The Debt Limit and the Yield Curve
don't hold your breath
I don’t know nuffink about the federal debt limit that is in the news today. I am just supremely confident that our leaders will compromise at some point in an outrageous deal that spends our money on their power.
But I am more concerned about the federal Yield Curve. The Yield Curve is a graph of all federal debt securities by maturity, from 1 month to 30 years. Here is today’s yield curve that I got from usgovernmentspending.com. It is based on the US Treasury’s Yield Curve page for January 2023. You can see the maturity for each security all along the bottom.
To make it “real simple” so Sen. Iselin could understand, there are two things to understand about the Yield Curve.
When the Fed is fighting inflation, as right now, you tend to get an “inverse yield curve” where the interest rate goes down as the maturity increases.
When the Fed is fighting recession, you tend to get a “normal yield curve” where the interest rate goes up as the maturity increases.
What does a normal yield curve look like? I’m glad you asked, Senator. It looks like this:
Notice the date — April 1, 2009, in the very depths of the Great Recession of 2007-08.
The rule of thumb is that when the Fed is fighting inflation and engineers an inverse yield curve it is setting the nation up for recession. But not right away. Look at this yield curve, for November 2006.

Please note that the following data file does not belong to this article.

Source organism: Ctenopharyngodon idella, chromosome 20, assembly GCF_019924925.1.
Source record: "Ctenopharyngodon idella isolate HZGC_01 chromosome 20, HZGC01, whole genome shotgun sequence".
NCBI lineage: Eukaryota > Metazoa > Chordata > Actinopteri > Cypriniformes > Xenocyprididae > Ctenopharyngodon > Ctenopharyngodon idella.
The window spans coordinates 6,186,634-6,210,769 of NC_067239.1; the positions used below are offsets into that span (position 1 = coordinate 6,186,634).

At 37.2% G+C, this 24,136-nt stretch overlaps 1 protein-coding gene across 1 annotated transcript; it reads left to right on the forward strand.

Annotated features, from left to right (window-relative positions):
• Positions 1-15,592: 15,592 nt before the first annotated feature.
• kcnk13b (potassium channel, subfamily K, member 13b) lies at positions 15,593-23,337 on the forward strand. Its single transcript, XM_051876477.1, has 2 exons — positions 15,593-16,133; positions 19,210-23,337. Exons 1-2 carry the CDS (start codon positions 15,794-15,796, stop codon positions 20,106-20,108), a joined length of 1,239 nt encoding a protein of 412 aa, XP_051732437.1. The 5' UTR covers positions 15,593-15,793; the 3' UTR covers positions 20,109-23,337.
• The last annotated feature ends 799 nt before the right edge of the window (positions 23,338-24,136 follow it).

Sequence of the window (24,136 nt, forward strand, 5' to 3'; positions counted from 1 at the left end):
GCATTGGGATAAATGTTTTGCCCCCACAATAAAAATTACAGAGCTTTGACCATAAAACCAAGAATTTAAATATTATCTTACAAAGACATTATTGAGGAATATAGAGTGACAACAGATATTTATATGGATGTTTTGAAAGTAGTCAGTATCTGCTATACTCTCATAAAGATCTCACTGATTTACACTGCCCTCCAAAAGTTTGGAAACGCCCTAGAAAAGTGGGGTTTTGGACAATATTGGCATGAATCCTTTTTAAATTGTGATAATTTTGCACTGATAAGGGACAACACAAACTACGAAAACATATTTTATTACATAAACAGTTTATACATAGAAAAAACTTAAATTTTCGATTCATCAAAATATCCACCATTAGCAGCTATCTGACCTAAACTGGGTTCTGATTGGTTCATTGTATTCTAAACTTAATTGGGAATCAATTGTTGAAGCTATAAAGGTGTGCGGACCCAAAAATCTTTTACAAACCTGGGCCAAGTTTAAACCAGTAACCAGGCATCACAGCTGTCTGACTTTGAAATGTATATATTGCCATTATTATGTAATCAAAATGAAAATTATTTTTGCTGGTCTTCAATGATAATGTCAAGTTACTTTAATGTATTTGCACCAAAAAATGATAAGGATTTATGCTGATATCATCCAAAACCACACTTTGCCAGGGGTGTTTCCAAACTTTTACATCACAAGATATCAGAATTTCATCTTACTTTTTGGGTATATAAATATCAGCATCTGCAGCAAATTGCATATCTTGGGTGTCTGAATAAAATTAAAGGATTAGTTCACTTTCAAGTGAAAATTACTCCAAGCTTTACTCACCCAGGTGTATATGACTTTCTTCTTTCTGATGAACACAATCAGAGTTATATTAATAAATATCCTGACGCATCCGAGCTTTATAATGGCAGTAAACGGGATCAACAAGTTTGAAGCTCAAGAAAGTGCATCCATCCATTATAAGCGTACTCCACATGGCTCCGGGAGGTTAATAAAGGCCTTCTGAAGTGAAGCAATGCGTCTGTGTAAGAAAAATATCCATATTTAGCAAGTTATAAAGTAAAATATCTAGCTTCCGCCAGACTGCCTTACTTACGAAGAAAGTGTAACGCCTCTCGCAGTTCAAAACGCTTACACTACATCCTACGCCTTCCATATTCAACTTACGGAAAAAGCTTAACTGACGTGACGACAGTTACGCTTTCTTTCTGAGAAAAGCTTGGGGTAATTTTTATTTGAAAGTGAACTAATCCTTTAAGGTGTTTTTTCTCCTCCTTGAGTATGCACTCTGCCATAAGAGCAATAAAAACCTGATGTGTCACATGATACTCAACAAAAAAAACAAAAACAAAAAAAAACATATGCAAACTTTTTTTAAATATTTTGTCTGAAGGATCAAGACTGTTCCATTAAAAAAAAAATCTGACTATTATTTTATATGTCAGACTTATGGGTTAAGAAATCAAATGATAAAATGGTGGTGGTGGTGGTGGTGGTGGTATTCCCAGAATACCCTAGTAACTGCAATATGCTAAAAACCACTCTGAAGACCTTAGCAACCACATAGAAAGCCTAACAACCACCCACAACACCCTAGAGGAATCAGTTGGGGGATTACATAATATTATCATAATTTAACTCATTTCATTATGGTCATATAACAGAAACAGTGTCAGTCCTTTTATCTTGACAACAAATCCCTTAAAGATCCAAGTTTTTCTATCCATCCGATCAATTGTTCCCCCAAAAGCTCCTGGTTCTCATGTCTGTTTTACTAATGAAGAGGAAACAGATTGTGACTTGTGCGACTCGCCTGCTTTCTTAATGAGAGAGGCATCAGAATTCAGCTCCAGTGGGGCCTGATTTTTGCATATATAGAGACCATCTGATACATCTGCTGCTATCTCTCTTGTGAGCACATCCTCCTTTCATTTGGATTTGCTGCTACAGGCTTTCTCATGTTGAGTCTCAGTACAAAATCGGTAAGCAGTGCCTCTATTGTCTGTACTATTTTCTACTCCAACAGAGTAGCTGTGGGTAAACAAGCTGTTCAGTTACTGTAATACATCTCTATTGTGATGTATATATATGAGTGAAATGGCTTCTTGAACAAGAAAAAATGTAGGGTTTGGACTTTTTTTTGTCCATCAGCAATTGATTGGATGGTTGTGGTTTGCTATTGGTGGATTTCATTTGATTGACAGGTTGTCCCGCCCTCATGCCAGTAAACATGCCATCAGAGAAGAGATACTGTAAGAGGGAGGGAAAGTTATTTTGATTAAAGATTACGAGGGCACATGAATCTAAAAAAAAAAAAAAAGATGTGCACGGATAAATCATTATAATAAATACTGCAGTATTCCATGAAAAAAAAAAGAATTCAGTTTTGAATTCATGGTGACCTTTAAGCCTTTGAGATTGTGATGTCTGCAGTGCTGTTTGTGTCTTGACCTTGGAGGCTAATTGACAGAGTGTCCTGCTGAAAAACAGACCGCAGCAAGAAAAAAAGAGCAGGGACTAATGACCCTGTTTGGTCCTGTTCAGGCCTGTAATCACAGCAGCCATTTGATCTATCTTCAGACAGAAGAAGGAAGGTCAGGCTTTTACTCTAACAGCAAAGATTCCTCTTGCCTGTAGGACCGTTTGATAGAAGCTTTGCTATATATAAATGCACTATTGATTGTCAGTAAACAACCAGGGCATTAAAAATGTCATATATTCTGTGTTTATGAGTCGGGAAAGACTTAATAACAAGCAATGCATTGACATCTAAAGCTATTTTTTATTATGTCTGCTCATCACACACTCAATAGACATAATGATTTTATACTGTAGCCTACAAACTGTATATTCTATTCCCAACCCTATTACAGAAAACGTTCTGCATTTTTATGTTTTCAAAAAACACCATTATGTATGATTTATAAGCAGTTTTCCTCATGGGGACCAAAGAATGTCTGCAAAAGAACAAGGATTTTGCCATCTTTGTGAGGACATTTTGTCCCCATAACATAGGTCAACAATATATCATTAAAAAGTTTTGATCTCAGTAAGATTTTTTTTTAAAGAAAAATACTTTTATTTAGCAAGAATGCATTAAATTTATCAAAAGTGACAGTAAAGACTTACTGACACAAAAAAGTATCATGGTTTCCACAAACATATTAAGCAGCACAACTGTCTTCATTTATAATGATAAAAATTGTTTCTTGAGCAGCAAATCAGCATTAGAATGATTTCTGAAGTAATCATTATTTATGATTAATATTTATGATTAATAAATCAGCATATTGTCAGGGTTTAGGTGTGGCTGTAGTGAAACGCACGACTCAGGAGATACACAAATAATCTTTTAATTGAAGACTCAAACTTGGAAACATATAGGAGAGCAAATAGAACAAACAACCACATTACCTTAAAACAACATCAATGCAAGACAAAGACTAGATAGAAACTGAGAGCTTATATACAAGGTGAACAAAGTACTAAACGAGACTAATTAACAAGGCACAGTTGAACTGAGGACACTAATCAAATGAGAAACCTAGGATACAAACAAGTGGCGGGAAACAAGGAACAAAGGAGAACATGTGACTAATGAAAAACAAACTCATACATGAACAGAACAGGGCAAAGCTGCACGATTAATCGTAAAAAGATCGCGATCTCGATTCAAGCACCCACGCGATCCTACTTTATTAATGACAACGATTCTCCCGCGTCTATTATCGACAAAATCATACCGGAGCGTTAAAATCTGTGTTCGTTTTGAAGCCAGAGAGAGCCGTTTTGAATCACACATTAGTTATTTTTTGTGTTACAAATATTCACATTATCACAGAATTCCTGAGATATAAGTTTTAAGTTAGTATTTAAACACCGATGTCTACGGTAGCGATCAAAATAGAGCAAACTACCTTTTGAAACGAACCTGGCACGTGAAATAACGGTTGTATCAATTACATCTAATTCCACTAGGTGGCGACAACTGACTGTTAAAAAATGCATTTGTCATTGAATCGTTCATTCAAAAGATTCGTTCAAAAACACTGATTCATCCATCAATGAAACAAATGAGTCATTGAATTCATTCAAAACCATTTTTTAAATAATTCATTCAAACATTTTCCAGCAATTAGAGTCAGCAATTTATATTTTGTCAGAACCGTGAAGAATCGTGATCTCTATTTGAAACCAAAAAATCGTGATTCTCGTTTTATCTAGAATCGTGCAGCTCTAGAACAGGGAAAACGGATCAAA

Guess when the recession started. Not till the third quarter of calendar 2007.
So. Right now, on January 19, 2023, there is not yet a “pure” inverse yield curve where the yield go down for each increasing maturity. But if the Fed increases its Fed Funds rate another half point to 5.0% then I think the yield curve will go fully inverted.
Does that mean we are going to have a recession? And does the steeper inversion of the current inverted yield curve relative the the November 2006 yield curve mean that the next recession will make the Great Recession of 2007-08 look like a walk in the park?
I have no idea. But if I were captain of the Yankee clipper US America down in the Roaring Forties of the Southern Ocean I would be shortening sail and battening down the hatches right about now.
And another thing. Our Democratic friends have been putting pedal to the metal on the spending front for the last two years, which the Fed went along with until it started raising rates starting in March-April 2022.
So you could say that right now President Biden and the Democrats have their feet on the gas pedal while Fed Chairman Jerome Powell has his foot on the brake pedal.
Generally speaking, experts agree, an automobile brake is stronger than the engine on the automobile. But if the brake pads get so hot that the brake fluid bursts into flame…
Just between you and me, I don’t think that this is going to end well. And I wouldn’t be surprised if the literary agent for Michael Lewis is busy shopping publishers for a book with the working title “The Big Short Part II.”
But the fact is that nobody knows nuffink.